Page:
New Rules for Livestock Operations Holding a General Virginia Pollution Abatement Permit
Livestock Update, July 1999
Allen Harper, Extension Animal Scientist, Swine, Tidewater AREC, Virginia Tech
State legislation passed in the 1998 session of the Virginia General Assembly will create some changes for swine producers (and other livestock producers) that hold a General Virginia Pollution Abatement Permit. This permit, typically referred to as the "General Permit," became available for operators of confined animal feeding operations in the state on November 16, 1994. As of that time all livestock feeding operators that utilized liquid manure handling and kept more than 750 swine of 55 lbs. body weight or greater, more than 200 dairy cattle or more than 300 slaughter or feeder cattle in confined feeding facilities were required to obtain an individual confined animal feeding permit or a general permit.
With this new legislation all producers holding a general permit for confined animal feeding operations as of July 1, 1999 will be required to participate in a training program offered or approved by the Virginia Department of Conservation and Recreation by January 1, 2000. Any confined animal feeding operation permitted after July 1, 1999 will be required to complete this same training program within one year of submitting a general permit registration statement to the Department of Environmental Quality.
As required in the law, the training program has been developed by the Department of Conservation and Recreation with the consultation and cooperation of the Virginia Department of Environmental Quality and Virginia Cooperative Extension. The training covers the use of "best management practices," inspection and management of liquid manure collection, storage and application systems, water quality monitoring and emergency procedures associated with the manure management systems on confined animal feeding operations.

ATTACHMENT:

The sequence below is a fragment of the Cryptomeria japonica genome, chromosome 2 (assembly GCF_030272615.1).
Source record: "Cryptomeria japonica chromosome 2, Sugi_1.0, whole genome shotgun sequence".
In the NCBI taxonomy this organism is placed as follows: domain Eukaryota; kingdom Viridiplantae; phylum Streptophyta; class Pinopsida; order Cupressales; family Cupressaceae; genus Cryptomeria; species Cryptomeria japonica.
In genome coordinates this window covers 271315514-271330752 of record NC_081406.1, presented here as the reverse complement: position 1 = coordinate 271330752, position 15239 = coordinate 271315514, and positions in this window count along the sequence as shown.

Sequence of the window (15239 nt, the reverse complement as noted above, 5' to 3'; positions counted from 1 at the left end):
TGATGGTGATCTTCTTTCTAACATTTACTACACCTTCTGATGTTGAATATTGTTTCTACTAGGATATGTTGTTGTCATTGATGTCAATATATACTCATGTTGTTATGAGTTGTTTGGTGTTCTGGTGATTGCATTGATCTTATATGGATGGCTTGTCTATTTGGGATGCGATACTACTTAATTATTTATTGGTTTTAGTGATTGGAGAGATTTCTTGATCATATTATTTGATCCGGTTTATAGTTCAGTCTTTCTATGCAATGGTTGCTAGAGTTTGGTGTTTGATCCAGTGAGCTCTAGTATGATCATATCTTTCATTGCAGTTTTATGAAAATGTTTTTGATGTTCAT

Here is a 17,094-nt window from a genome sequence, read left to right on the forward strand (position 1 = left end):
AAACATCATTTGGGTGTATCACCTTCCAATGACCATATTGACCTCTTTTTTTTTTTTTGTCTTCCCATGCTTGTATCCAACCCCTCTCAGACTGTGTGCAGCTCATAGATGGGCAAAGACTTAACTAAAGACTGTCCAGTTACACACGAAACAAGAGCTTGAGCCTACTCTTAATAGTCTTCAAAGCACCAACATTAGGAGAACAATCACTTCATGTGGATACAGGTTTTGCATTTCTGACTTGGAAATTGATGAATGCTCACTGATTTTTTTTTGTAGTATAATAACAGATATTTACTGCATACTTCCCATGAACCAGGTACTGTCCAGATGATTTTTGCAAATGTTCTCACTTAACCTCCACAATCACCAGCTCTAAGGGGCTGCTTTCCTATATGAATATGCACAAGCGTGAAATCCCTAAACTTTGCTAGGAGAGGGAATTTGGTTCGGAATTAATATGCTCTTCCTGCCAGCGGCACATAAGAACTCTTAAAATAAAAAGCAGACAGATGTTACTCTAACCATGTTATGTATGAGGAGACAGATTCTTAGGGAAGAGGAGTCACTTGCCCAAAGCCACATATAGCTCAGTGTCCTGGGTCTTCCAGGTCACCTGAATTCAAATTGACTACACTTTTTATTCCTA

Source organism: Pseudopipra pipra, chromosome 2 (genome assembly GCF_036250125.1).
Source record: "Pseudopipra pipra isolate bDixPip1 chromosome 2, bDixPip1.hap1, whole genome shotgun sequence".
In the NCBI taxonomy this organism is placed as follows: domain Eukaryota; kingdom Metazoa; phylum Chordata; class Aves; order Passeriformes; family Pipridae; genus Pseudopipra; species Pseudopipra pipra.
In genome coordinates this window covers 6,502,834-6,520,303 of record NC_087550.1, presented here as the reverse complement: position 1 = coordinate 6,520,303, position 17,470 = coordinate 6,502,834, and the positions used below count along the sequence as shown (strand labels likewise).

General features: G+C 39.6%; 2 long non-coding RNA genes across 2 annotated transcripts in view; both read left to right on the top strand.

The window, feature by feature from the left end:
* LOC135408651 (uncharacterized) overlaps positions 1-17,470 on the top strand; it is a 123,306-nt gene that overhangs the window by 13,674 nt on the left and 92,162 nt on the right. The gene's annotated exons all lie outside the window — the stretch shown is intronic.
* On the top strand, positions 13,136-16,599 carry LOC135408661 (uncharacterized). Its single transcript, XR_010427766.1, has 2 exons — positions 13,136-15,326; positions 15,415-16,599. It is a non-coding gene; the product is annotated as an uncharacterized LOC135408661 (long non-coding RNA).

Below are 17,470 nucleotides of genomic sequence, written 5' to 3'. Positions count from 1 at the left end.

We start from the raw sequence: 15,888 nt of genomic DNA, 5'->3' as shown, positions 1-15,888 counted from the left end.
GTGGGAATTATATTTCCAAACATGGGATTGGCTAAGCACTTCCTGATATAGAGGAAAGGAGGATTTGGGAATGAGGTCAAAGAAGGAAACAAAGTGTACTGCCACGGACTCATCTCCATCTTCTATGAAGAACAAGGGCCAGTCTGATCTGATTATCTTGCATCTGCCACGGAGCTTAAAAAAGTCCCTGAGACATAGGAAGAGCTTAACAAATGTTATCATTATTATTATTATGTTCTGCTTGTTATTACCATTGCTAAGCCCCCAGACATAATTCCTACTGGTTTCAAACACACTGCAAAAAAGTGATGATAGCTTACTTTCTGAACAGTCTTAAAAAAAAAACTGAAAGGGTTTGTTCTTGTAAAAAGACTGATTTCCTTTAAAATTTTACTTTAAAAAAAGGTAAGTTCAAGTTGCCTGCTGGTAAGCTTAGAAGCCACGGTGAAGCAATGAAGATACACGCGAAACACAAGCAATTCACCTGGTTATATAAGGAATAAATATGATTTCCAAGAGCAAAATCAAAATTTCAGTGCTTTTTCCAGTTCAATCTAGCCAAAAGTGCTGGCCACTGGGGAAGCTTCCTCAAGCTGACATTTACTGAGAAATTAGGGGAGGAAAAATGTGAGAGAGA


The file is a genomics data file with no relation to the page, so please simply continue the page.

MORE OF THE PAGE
A committee of technical specialists from the Department of Conservation and Recreation (DCR), the Department of Environmental Quality, Virginia Cooperative Extension and the Natural Resources Conservation Service was called together by DCR to develop and organize the initial training sessions. The first sessions to be offered have been scheduled for August 10, 1999 in Wakefield and August 18 in Farmville. Details about these sessions will be sent to all folks holding a general permit. For more information on the training program, people may telephone Mr. David Kindig with the Department of Conservation and Recreation at (804) 371-8095.
In addition to the required training, the new legislation brings several other additions to the Virginia's general permit for confined feeding operations. These include mandatory annual inspection of operations by the Department of Environmental Quality, submission of plans for waste application in the event of closure of the operation, five-year maintenance of waste utilization records, and certification of newly constructed earthen waste storage facilities by a licensed professional engineer or the equivalent. It is true that this legislation created additional requirements for producers holding a general permit for livestock feeding operations. The purpose of these changes is to minimize the chances of permitted animal feeding operations having a negative impact on the soil or water.